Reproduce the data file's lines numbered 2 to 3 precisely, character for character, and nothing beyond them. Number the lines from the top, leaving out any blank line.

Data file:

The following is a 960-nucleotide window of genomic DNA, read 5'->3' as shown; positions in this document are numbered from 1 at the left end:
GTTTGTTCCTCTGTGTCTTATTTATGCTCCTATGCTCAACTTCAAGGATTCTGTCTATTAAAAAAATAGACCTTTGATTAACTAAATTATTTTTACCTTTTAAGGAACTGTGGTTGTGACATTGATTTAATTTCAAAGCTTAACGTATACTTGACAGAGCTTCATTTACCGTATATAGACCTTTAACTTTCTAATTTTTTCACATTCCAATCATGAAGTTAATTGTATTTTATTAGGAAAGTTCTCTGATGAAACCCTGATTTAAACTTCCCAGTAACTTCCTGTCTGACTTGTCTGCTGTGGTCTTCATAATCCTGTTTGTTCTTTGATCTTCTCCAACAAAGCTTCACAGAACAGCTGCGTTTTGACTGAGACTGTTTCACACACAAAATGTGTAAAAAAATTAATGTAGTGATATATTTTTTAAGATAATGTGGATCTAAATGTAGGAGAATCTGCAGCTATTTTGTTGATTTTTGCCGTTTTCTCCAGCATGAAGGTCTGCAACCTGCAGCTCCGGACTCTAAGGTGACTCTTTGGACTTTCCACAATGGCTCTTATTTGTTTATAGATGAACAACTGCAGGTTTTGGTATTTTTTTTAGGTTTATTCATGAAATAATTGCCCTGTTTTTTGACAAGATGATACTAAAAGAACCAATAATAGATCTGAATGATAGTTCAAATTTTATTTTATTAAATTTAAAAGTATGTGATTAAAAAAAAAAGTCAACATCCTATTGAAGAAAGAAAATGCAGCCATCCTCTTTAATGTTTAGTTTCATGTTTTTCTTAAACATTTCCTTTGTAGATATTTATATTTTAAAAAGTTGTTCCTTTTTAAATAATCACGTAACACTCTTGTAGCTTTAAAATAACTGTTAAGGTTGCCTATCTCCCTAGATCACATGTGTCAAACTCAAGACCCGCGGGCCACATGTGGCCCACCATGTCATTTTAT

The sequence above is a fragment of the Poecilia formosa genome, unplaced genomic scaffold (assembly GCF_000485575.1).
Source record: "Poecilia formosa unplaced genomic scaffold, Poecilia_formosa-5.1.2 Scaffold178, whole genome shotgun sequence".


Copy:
GTTTGTTCCTCTGTGTCTTATTTATGCTCCTATGCTCAACTTCAAGGATTCTGTCTATTAAAAAAATAGACCTTTGATTAACTAAATTATTTTTACCTTTTAAGGAACTGTGGTTGTGACATTGATTTAATTTCAAAGCTTAACGTATACTTGACAGAGCTTCATTTACCGTATATAGACCTTTAACTTTCTAATTTTTTCACATTCCAATCATGAAGTTAATTGTATTTTATTAGGAAAGTTCTCTGATGAAACCCTGATTTAAACTTCCCAGTAACTTCCTGTCTGACTTGTCTGCTGTGGTCTTCATAATCCTGTTTGTTCTTTGATCTTCTCCAACAAAGCTTCACAGAACAGCTGCGTTTTGACTGAGACTGTTTCACACACAAAATGTGTAAAAAAATTAATGTAGTGATATATTTTTTAAGATAATGTGGATCTAAATGTAGGAGAATCTGCAGCTATTTTGTTGATTTTTGCCGTTTTCTCCAGCATGAAGGTCTGCAACCTGCAGCTCCGGACTCTAAGGTGACTCTTTGGACTTTCCACAATGGCTCTTATTTGTTTATAGATGAACAACTGCAGGTTTTGGTATTTTTTTTAGGTTTATTCATGAAATAATTGCCCTGTTTTTTGACAAGATGATACTAAAAGAACCAATAATAGATCTGAATGATAGTTCAAATTTTATTTTATTAAATTTAAAAGTATGTGATTAAAAAAAAAAGTCAACATCCTATTGAAGAAAGAAAATGCAGCCATCCTCTTTAATGTTTAGTTTCATGTTTTTCTTAAACATTTCCTTTGTAGATATTTATATTTTAAAAAGTTGTTCCTTTTTAAATAATCACGTAACACTCTTGTAGCTTTAAAATAACTGTTAAGGTTGCCTATCTCCCTAGATCACATGTGTCAAACTCAAGACCCGCGGGCCACATGTGGCCCACCATGTCATTTTAT

The sequence above is a fragment of the Poecilia formosa genome, unplaced genomic scaffold (assembly GCF_000485575.1).